Synchresis is created anytime auditory and visual events are perceived simultaneously, and this effect helps build and secure the overall audiovisual experience by creating undeniable, instantaneous connections between specific parts of auditory and visual events. The effect is undeniable in the automatic, natural sense, as the ability of synchresis to be easily produced means the effect can be stretched to its limits. This can be seen when a pairing of two widely disparate auditory and visual events occurs, as there will still be a significant, perceived connection between them even though the content of each stimulus could be loosely or completely unrelated. The connection remains due to the fact that the two sensory events are synchronized. Synchronicity has been proven to be one of the major factors that increase the effectiveness of audiovisual material. Research carried out by S. Lipscomb4 proposes that there are two judgments made by an observer when presented with audio and visual stimuli that define the effectiveness of the combined material. These consist of an association judgment, which is a subjective decision made that determines the suitability of the combined material, and a judgment made on whether the emphasized points in each stimuli match. The importance of these two decisions resides in how they influence the attention and focus of an observer. If both judgments are in the positive, then the focus of the observer will be more on the audio and visual material as a whole rather than as separate entities. Results from this study show that there is a high, positive correlation between synchronization and effectiveness. The definition of ‘effectiveness’ within this study relates to the concept of synchresis, as both are based on the focus on whole audiovisual forms instead of single sensory perceptions in isolation.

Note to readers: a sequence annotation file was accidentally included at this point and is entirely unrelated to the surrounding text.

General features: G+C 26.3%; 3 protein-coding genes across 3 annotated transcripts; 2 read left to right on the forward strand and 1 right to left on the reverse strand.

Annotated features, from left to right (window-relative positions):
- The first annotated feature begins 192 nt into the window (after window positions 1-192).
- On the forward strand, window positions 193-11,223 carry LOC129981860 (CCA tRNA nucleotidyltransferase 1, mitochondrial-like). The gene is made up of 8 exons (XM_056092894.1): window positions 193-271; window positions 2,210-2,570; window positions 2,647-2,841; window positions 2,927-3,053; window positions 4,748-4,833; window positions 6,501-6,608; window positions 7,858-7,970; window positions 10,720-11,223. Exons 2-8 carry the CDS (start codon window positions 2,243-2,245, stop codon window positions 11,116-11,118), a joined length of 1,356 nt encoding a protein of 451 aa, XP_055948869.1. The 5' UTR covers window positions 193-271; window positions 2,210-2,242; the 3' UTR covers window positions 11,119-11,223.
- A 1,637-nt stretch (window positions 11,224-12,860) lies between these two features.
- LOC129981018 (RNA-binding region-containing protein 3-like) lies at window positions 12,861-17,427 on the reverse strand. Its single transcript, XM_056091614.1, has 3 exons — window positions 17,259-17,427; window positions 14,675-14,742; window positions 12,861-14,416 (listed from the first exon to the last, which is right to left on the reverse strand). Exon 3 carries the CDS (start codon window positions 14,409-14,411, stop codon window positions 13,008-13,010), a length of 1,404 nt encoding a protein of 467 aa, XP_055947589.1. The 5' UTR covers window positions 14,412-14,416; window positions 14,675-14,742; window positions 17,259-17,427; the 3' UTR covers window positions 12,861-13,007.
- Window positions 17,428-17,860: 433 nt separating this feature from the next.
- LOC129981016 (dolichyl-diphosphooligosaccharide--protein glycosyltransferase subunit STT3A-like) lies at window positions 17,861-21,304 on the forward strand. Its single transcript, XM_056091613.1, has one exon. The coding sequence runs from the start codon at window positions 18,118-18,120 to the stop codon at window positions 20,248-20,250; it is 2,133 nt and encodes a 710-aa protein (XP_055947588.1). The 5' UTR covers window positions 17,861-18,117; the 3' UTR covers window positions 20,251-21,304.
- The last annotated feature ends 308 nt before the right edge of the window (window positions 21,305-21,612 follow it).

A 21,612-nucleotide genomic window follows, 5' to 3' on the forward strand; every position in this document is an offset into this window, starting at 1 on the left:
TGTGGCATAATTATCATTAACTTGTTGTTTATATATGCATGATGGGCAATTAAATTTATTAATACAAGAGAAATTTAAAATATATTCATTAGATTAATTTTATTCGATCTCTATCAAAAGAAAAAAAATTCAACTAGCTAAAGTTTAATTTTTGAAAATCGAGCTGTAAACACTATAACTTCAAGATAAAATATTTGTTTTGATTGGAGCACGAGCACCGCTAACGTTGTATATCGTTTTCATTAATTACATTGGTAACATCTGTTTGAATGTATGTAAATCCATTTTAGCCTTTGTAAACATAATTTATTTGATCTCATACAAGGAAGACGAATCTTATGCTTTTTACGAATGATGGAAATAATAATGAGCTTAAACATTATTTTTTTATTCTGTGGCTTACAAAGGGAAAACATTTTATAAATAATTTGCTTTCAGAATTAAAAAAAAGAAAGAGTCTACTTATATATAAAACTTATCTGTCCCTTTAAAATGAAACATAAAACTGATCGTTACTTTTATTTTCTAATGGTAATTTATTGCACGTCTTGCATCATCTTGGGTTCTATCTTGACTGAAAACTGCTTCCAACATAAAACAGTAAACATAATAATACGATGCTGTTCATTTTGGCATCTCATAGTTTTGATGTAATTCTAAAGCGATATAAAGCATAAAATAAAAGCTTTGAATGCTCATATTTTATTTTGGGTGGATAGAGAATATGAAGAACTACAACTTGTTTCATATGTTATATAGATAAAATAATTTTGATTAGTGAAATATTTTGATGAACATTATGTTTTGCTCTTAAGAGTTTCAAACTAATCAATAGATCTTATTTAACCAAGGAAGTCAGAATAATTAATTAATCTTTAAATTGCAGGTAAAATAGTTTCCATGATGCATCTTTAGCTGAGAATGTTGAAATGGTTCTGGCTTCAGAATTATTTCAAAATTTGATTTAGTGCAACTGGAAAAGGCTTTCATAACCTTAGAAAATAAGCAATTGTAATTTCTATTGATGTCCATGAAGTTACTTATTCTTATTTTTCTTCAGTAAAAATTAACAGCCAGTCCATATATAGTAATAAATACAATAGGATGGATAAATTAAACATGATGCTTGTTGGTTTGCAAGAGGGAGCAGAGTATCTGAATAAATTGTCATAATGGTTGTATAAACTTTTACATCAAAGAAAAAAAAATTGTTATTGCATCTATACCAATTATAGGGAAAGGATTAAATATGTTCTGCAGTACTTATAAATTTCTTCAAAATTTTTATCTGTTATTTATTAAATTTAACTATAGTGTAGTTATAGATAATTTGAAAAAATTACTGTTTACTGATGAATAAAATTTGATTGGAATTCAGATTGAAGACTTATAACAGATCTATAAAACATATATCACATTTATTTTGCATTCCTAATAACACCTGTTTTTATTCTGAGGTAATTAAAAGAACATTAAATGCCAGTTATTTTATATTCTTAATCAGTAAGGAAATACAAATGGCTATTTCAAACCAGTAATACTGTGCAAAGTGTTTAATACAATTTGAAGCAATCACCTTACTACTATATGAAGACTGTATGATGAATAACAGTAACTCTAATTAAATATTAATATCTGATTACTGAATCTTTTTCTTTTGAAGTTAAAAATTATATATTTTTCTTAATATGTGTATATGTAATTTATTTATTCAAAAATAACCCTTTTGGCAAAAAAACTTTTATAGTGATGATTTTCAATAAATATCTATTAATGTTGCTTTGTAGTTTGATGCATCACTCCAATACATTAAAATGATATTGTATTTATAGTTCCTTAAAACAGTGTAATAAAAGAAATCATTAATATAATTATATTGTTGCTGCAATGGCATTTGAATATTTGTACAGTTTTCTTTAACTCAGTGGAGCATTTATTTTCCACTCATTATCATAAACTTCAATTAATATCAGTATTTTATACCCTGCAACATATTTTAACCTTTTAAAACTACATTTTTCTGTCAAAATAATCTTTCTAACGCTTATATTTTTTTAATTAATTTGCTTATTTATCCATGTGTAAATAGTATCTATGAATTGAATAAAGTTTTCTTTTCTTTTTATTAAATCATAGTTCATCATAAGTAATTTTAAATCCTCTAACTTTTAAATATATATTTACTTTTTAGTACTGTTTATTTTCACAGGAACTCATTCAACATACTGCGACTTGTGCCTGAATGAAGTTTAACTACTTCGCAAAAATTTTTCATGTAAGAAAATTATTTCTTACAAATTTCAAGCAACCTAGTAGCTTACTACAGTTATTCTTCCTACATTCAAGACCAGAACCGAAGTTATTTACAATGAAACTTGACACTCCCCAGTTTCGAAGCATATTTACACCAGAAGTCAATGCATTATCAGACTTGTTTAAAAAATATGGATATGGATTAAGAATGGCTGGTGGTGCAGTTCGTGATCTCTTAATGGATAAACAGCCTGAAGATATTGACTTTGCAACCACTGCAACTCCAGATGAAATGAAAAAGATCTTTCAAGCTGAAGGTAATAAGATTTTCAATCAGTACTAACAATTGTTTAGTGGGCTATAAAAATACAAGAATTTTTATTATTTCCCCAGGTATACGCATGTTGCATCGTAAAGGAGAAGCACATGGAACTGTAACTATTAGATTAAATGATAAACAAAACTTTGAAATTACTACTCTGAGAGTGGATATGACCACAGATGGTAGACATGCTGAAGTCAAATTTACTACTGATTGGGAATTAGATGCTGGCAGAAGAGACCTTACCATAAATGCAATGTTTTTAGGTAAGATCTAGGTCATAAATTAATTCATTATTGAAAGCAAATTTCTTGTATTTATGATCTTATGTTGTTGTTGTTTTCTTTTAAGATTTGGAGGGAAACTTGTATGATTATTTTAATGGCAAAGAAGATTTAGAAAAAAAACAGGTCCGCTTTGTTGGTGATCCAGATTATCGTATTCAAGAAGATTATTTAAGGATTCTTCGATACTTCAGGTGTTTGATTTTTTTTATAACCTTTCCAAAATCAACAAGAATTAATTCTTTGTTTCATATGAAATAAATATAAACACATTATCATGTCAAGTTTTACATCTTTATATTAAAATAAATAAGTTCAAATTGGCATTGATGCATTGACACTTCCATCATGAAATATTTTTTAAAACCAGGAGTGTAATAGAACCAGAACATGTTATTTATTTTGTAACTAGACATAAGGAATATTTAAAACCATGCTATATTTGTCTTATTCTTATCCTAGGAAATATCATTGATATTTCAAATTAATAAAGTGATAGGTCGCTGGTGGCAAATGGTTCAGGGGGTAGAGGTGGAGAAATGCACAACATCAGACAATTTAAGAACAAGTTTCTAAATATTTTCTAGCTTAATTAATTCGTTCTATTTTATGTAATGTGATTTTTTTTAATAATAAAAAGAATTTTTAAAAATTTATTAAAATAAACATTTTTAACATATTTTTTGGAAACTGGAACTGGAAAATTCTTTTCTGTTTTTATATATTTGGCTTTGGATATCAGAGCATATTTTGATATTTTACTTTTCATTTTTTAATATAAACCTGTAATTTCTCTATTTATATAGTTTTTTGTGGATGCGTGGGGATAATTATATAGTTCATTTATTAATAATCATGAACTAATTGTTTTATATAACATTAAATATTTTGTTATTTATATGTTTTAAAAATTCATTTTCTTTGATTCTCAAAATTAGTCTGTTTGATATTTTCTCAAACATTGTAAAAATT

Visual Design: Nikzad Arabshahi, Sound Design: Peter Pirhosseinlou, Place1: Da theater house,